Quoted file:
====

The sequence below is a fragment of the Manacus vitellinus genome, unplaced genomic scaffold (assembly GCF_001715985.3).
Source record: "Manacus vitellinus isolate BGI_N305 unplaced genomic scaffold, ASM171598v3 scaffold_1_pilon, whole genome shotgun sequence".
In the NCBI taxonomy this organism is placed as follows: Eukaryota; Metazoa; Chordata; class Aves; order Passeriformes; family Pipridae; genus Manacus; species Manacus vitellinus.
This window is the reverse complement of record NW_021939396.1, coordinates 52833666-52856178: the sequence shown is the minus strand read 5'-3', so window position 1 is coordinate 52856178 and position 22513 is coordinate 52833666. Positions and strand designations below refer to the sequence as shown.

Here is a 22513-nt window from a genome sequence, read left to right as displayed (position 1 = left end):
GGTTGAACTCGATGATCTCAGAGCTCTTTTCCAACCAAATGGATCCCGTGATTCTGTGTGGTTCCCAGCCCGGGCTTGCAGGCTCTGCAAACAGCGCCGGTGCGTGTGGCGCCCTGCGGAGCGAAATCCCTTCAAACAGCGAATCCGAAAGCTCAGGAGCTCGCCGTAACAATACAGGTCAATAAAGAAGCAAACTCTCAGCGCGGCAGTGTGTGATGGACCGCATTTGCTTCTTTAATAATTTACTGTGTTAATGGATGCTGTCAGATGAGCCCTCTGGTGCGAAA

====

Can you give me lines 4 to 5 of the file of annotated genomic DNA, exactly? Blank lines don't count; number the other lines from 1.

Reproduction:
This window is the reverse complement of record NW_021939396.1, coordinates 52833666-52856178: the sequence shown is the minus strand read 5'-3', so window position 1 is coordinate 52856178 and position 22513 is coordinate 52833666. Positions and strand designations below refer to the sequence as shown.

Here is a 22513-nt window from a genome sequence, read left to right as displayed (position 1 = left end):